Tuesday, 26 July 2011

Keeping Traditional Music alive

Traditional Irish Music is known the world over, played with just one instrument or with a variety, it conjures up images of fast pace dancing, jumping and swinging or indeed slow mournful times.
Trad music is distinct, you will recognise it's air, reels, jigs anywhere, tourist flock to Templebar and the West of Ireland to sit and listen, learn the dance and even a few bars of a song or lament. Although every county has their own unique music and sounds, none are as famous or varied as our Traditional Irish Music.


I was talking to International Trad band Dervish recently, together for years they have built up a reputation across Ireland which has made them massive all over the world.
I asked them about the future of traditional music, is it dying out?
“The future of traditional music is in very safe hand” they reassured me as they explained about the enormous talent of the Irish youth population and the enthusiasm them have for the music.
But I am still dubious about it's future though.
Of course children play, sing and dance, they excel at it – Traditional Music Summer Schools all over the county are evident of this.
But as children grow older, reach teenage years and move into young adulthood – will their enthusiasm for the music fade?
Tin Whistle and music book
I played a tin whistle as a child, I also played the key board, did Irish dancing, played football, camoige, karate, etc... I grew out of all these things, it didn't matter that “I had a natural air” or that “I had inherited the beat” after a while I outgrew it.
Now I quite like traditional music, I can hear my Irish heritage and culture in the notes, especially the fast paced pieces, I also enjoy the songs, linger on their lyrics, but this is not the norm. The idea of listening to trad music for ten minutes amongst my friends would leave me standing alone after being fired looks like daggers.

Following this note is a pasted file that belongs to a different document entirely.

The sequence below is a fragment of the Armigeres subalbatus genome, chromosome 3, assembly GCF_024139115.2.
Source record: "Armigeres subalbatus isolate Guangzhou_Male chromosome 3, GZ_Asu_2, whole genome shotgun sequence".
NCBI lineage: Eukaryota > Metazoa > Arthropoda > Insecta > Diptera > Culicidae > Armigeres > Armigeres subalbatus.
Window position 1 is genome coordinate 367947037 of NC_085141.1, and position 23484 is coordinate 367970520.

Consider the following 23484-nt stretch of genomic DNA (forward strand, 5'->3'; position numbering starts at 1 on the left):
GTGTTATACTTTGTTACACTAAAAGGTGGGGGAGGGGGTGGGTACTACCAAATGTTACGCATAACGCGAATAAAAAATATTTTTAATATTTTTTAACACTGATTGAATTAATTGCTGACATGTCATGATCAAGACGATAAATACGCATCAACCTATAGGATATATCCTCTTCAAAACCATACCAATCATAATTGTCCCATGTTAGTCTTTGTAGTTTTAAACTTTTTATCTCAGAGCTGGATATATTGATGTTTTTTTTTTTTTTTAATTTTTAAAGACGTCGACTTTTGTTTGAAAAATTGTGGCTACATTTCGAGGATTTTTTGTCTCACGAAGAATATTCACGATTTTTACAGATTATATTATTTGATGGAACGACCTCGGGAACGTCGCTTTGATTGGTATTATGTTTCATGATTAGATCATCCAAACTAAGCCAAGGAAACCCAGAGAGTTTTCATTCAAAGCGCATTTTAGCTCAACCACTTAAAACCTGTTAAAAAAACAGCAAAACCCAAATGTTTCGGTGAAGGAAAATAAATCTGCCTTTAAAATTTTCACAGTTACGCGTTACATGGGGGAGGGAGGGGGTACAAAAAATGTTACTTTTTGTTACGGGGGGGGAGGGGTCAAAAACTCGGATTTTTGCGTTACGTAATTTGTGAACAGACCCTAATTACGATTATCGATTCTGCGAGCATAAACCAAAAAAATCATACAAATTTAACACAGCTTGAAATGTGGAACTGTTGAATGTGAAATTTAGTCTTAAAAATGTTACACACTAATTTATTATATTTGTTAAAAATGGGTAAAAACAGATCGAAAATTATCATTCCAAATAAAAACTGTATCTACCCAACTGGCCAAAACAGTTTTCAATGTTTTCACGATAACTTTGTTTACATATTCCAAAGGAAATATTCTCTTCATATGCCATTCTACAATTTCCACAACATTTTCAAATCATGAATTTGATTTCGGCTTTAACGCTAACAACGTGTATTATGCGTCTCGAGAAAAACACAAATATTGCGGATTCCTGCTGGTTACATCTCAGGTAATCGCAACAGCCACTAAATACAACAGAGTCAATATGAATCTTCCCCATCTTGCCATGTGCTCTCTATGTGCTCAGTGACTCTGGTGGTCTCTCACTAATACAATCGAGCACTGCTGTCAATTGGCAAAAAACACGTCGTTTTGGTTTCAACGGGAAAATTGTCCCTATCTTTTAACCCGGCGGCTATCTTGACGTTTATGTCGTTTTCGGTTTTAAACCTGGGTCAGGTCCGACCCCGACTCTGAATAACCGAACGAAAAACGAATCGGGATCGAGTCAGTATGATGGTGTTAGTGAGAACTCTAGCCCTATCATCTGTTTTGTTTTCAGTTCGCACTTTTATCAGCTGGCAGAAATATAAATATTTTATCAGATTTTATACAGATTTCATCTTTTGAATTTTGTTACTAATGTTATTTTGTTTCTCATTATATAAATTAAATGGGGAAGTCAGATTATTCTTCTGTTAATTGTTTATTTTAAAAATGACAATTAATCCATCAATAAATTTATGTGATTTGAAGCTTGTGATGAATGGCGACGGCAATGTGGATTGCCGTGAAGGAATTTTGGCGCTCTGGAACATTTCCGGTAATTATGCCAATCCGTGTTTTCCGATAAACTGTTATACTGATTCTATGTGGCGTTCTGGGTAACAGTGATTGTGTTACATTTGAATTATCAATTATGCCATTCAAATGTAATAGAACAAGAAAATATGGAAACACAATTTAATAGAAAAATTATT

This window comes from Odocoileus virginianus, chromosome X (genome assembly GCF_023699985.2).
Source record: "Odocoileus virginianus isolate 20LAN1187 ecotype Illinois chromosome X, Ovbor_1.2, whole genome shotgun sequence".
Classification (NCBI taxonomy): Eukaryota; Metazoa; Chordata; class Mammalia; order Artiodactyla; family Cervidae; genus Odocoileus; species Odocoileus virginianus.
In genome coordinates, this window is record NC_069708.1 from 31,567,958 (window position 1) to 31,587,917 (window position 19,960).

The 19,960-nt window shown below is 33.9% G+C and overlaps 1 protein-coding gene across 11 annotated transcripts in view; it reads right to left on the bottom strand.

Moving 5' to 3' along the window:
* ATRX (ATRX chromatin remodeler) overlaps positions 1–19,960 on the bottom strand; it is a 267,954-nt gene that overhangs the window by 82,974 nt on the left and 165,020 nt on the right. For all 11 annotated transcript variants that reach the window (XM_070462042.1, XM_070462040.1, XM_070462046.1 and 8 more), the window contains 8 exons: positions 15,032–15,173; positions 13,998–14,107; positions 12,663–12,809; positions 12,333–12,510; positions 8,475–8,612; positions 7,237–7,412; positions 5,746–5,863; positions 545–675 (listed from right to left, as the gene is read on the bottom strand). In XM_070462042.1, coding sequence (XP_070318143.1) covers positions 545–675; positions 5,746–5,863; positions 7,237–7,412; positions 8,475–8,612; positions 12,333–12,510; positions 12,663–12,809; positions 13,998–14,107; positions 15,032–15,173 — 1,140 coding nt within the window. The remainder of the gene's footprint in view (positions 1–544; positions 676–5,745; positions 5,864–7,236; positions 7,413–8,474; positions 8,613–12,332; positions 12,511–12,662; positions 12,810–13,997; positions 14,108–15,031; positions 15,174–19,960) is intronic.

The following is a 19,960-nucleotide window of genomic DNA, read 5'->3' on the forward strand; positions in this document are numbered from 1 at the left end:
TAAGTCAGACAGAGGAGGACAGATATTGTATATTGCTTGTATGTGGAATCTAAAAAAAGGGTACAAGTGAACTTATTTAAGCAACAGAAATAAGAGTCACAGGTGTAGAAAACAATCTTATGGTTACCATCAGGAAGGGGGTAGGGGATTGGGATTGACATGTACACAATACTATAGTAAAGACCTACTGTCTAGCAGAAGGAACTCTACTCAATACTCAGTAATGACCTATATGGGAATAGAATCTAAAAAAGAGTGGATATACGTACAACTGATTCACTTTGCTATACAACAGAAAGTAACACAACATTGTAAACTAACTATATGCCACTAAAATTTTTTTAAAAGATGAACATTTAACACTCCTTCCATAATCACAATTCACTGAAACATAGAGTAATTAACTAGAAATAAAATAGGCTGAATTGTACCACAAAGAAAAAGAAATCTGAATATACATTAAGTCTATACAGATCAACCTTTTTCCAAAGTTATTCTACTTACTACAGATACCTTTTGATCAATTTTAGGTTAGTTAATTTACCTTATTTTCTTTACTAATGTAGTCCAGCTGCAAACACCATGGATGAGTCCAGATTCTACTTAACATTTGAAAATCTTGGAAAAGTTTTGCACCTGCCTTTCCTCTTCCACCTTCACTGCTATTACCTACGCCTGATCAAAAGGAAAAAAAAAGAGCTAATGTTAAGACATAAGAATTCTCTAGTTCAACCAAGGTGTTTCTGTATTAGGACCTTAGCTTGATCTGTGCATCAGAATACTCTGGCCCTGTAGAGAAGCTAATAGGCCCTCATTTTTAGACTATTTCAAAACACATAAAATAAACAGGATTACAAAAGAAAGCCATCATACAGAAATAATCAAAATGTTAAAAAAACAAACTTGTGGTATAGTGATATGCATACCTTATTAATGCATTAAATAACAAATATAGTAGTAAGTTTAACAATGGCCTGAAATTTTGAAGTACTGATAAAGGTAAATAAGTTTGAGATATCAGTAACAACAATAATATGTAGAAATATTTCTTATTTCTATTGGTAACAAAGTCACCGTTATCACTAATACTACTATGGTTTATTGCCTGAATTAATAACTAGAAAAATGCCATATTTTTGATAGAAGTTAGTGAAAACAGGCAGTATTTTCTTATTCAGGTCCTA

Irish people in their 20s and 30s don't have time for slow laments, or indeed the energy for fast jigs.
Of course there are many in this age bracket who play an instrument are part of a trad band, dance or sing – but the majority who don't take part in the trad scene, getting them interested to listening to it is very difficult.
The young and old are keeping Trad alive in Ireland, but abroad it is a very different scene. Young people with any connection to Ireland (or even an Irish bar) flock to hear the music, learn a few steps and even a song.

Trad music session

Maybe this could be the one positive out of our mass emigration, maybe away from home, our fine young adults will have a renewed interest in their native music. Maybe the lively airs and sad notes of the music will remind them of the hills and valleys, the deep rivers and lakes and the heritage.
But then the question is can we keep Trad alive until they return home?

1 comment:

  1. Just receive this email response from Rory McGloin:
    Very interesting question you'e addressed here, it's actually one I've been thinking about myself for a while now.
    Every time I go home, I see my Irish peers run from Irish music, while every Irish American or Irish immigrant I know overseas, loves to hear the music and be a part of a trad. session.
    I guess the question that I've been interested in, is why the "young" native Irish people are in some way ashamed to listen to or be associated with their music. Like you said, if you and I were to turn on some Wolfe Tones for a sing along, our peers would probably laugh at us.
    Yet, my non-Irish friends in the states love listening the music, which suggests is DOES have great value for its music quality beyond the nostalgia.
    As someone who can't really contribute to the music world given my lack of instrumental ability, I plan on continuing the traditions of playing and signing along with the trad music just like our parents did - and maybe, just maybe, this is how it will continue.